A Seattle, Washington woman whose brain was partly a "ball of bloody mush" after rare brain-eating amoebas infected her likely contracted the organisms after she used a neti pot full of tap water to clear her sinuses, according to a report.
A Swedish Medical Center report on the woman's death says there are about 200 cases worldwide of this particular amoebic infection. However, instead of using sterile water, she used tap water that had been run through a store-bought filter. "We didn't have any clue what was going on, but when we got the actual tissue we could see it was the amoebae", Dr. Charles Cobbs, a neurosurgeon at Swedish Medical Center, told the Seattle Times. She arrived in the hospital's emergency room after suffering seizures. An initial CT scan revealed what doctors believed was a tumor. Doctors performed surgery to remove the mass, which they say had "unusual characteristics".
"He thought it looked suspicious for amoeba infection".
"It's so exceedingly rare that I'd never heard of it", Cobbs said.
The woman's condition quickly deteriorated. There were three similar US cases from 2008 to 2017.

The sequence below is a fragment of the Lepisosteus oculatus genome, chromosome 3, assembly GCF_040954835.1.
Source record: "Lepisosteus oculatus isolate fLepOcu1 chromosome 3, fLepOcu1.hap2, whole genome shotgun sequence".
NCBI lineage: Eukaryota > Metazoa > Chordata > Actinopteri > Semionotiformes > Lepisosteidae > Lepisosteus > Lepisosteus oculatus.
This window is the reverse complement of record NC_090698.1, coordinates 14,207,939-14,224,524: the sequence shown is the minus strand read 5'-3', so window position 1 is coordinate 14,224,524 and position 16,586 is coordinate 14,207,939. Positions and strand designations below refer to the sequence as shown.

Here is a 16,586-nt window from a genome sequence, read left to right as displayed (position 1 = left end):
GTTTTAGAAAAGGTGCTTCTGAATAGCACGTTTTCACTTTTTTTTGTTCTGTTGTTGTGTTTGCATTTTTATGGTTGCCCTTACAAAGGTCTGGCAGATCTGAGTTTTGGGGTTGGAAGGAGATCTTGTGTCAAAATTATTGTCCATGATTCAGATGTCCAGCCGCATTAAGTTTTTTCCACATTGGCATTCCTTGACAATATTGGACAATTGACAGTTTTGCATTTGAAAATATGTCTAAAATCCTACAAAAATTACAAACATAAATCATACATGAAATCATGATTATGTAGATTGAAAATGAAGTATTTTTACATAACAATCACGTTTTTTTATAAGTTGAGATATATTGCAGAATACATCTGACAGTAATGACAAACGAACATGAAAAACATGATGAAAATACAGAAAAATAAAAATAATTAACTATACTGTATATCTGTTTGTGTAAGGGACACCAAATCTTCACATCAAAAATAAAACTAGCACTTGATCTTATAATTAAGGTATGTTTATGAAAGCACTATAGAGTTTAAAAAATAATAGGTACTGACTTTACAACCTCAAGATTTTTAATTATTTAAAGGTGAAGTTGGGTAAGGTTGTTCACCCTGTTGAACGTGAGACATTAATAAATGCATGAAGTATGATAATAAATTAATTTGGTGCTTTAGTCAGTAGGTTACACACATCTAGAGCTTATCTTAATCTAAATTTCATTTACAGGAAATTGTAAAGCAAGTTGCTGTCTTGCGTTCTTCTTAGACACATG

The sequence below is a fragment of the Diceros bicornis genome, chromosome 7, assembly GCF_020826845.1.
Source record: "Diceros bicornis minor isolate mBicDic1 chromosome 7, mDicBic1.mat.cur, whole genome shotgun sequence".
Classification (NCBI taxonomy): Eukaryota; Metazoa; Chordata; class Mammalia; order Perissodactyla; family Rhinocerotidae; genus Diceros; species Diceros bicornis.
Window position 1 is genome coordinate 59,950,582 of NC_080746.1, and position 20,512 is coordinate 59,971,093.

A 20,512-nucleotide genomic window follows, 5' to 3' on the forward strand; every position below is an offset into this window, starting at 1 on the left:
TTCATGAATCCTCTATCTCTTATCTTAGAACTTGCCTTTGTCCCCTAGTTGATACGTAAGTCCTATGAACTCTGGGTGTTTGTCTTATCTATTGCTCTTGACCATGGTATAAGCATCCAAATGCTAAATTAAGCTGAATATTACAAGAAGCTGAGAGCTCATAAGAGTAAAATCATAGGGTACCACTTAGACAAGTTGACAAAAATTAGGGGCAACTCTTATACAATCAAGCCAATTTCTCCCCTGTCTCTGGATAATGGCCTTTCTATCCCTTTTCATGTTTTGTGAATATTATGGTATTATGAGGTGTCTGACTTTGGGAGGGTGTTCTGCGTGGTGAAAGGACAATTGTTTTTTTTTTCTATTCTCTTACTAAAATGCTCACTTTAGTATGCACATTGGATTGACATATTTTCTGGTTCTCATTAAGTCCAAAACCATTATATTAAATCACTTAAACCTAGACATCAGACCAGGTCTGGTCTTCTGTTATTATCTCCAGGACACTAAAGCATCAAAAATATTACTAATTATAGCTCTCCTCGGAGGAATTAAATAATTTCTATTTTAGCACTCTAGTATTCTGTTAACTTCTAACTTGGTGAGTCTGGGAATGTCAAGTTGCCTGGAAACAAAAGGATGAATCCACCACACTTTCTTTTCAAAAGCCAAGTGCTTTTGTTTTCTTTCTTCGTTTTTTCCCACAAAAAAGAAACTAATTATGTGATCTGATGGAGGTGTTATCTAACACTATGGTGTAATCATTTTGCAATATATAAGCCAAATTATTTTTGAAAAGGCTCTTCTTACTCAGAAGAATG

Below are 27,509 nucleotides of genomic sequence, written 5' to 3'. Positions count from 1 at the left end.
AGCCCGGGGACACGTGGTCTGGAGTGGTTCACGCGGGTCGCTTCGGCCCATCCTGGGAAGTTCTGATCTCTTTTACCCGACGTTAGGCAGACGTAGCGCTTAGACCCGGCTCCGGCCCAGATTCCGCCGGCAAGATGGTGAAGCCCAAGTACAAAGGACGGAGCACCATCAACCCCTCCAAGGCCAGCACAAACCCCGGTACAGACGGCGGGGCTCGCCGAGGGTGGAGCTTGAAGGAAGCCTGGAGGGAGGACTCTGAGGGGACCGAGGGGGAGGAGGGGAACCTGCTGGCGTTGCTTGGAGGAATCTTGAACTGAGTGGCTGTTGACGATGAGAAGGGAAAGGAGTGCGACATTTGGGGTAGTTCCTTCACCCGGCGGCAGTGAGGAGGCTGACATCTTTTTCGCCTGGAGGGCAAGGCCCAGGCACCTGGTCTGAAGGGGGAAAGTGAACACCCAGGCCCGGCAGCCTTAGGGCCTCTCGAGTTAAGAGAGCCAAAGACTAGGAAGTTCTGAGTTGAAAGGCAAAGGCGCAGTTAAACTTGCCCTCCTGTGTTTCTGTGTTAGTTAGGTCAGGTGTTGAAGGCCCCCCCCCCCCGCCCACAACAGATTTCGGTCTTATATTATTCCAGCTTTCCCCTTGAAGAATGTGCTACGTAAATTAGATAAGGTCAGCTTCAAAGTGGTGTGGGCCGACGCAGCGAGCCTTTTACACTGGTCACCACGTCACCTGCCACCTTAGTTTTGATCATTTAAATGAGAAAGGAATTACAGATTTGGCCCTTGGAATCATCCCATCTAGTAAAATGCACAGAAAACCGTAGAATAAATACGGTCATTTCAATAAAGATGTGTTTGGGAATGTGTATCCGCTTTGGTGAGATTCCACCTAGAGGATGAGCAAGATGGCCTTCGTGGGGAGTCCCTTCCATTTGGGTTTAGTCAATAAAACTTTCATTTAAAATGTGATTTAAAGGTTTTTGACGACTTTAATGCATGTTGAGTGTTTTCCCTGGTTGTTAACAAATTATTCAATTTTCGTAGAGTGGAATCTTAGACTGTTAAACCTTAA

According to Dr. Zara Patel, a professor of otolaryngology at Stanford University, when people use contaminated water to rinse their nose and sinuses, they can be at risk for aggressive infections. Because the water goes directly up your nose, it'll be close to your brain-so it's crucial no microbes are lingering in the liquid. There have been over 200 diagnoses of the disease worldwide, 70 of which were in the United States, per the CDC. She used tap water that had been filtered with a Brita Water Purifier. It can kill within days, not months, according to the Seattle Times. Now a case study recently published in the International Journal of Infectious Diseases has shed light on how the amoeba entered her brain. "Because it wasn't directly from the nose to the brain, it somehow ended up in the brain way back here", said Cobbs, pointing to the back of his head. It's extremely important to use sterile saline or sterile water.
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"It's not something to be scared about because it's extraordinarily rare, but still there's a lot to learn", Cobbs said.
Another type of brain-eating amoeba, commonly found in warm water and more generally known to doctors and the public, is called Naegleria fowleri.
Prepare the saline rinse, either with the prepared mixture supplied with the device, or one you make yourself.
Check that the device is clean and completely dry.
Follow the manufacturer's directions for use. Also consult your doctor before using any nasal irrigation systems if your immune system is weakened for any reason. However, parents should consult with their pediatrician before use on children.